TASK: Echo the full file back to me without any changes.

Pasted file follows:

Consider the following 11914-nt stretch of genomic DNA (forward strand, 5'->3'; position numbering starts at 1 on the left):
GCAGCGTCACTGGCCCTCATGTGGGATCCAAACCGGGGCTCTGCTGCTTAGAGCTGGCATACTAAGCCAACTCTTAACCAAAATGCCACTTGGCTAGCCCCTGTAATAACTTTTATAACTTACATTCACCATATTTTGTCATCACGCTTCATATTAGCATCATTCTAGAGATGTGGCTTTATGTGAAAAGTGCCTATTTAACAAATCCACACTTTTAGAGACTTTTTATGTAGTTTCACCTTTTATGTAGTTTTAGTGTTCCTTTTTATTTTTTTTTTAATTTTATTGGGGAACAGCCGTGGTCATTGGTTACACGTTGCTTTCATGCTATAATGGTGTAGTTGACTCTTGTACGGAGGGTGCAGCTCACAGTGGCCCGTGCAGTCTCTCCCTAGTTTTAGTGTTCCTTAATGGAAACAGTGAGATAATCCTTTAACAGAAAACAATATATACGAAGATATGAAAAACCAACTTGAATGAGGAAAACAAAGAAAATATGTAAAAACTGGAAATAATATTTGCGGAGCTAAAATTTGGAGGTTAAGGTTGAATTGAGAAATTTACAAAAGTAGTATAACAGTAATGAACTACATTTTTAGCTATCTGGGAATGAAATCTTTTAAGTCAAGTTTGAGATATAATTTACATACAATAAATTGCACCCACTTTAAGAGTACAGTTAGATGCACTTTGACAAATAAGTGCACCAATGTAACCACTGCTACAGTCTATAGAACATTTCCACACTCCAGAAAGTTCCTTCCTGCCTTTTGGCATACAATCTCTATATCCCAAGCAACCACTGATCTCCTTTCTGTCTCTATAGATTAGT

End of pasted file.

Consider the following 11914-nt stretch of genomic DNA (forward strand, 5'->3'; position numbering starts at 1 on the left):
GCAGCGTCACTGGCCCTCATGTGGGATCCAAACCGGGGCTCTGCTGCTTAGAGCTGGCATACTAAGCCAACTCTTAACCAAAATGCCACTTGGCTAGCCCCTGTAATAACTTTTATAACTTACATTCACCATATTTTGTCATCACGCTTCATATTAGCATCATTCTAGAGATGTGGCTTTATGTGAAAAGTGCCTATTTAACAAATCCACACTTTTAGAGACTTTTTATGTAGTTTCACCTTTTATGTAGTTTTAGTGTTCCTTTTTATTTTTTTTTTAATTTTATTGGGGAACAGCCGTGGTCATTGGTTACACGTTGCTTTCATGCTATAATGGTGTAGTTGACTCTTGTACGGAGGGTGCAGCTCACAGTGGCCCGTGCAGTCTCTCCCTAGTTTTAGTGTTCCTTAATGGAAACAGTGAGATAATCCTTTAACAGAAAACAATATATACGAAGATATGAAAAACCAACTTGAATGAGGAAAACAAAGAAAATATGTAAAAACTGGAAATAATATTTGCGGAGCTAAAATTTGGAGGTTAAGGTTGAATTGAGAAATTTACAAAAGTAGTATAACAGTAATGAACTACATTTTTAGCTATCTGGGAATGAAATCTTTTAAGTCAAGTTTGAGATATAATTTACATACAATAAATTGCACCCACTTTAAGAGTACAGTTAGATGCACTTTGACAAATAAGTGCACCAATGTAACCACTGCTACAGTCTATAGAACATTTCCACACTCCAGAAAGTTCCTTCCTGCCTTTTGGCATACAATCTCTATATCCCAAGCAACCACTGATCTCCTTTCTGTCTCTATAGATTAGT